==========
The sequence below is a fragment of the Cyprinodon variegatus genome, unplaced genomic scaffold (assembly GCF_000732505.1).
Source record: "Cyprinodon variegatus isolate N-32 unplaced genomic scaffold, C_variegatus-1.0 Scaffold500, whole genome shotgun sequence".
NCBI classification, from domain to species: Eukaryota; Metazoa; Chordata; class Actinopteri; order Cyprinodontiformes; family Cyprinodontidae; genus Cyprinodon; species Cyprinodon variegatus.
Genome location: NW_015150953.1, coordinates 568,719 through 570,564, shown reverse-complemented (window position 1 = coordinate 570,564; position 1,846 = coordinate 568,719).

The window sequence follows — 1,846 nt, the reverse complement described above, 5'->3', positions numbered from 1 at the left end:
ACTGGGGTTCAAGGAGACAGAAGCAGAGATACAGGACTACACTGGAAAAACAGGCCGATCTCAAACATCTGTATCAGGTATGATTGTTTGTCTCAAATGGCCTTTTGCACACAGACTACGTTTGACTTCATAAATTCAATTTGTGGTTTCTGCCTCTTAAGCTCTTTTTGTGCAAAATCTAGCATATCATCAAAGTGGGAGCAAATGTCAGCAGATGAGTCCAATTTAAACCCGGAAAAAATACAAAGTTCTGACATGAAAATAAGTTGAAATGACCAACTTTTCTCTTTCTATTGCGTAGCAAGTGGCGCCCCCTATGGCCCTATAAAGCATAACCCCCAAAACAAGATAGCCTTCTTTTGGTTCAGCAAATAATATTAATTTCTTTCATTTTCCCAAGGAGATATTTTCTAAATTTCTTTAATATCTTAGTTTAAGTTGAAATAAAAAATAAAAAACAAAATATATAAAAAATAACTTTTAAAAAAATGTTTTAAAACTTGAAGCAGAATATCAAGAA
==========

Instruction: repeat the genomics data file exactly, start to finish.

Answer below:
The sequence below is a fragment of the Cyprinodon variegatus genome, unplaced genomic scaffold (assembly GCF_000732505.1).
Source record: "Cyprinodon variegatus isolate N-32 unplaced genomic scaffold, C_variegatus-1.0 Scaffold500, whole genome shotgun sequence".
NCBI classification, from domain to species: Eukaryota; Metazoa; Chordata; class Actinopteri; order Cyprinodontiformes; family Cyprinodontidae; genus Cyprinodon; species Cyprinodon variegatus.
Genome location: NW_015150953.1, coordinates 568,719 through 570,564, shown reverse-complemented (window position 1 = coordinate 570,564; position 1,846 = coordinate 568,719).

The window sequence follows — 1,846 nt, the reverse complement described above, 5'->3', positions numbered from 1 at the left end:
ACTGGGGTTCAAGGAGACAGAAGCAGAGATACAGGACTACACTGGAAAAACAGGCCGATCTCAAACATCTGTATCAGGTATGATTGTTTGTCTCAAATGGCCTTTTGCACACAGACTACGTTTGACTTCATAAATTCAATTTGTGGTTTCTGCCTCTTAAGCTCTTTTTGTGCAAAATCTAGCATATCATCAAAGTGGGAGCAAATGTCAGCAGATGAGTCCAATTTAAACCCGGAAAAAATACAAAGTTCTGACATGAAAATAAGTTGAAATGACCAACTTTTCTCTTTCTATTGCGTAGCAAGTGGCGCCCCCTATGGCCCTATAAAGCATAACCCCCAAAACAAGATAGCCTTCTTTTGGTTCAGCAAATAATATTAATTTCTTTCATTTTCCCAAGGAGATATTTTCTAAATTTCTTTAATATCTTAGTTTAAGTTGAAATAAAAAATAAAAAACAAAATATATAAAAAATAACTTTTAAAAAAATGTTTTAAAACTTGAAGCAGAATATCAAGAA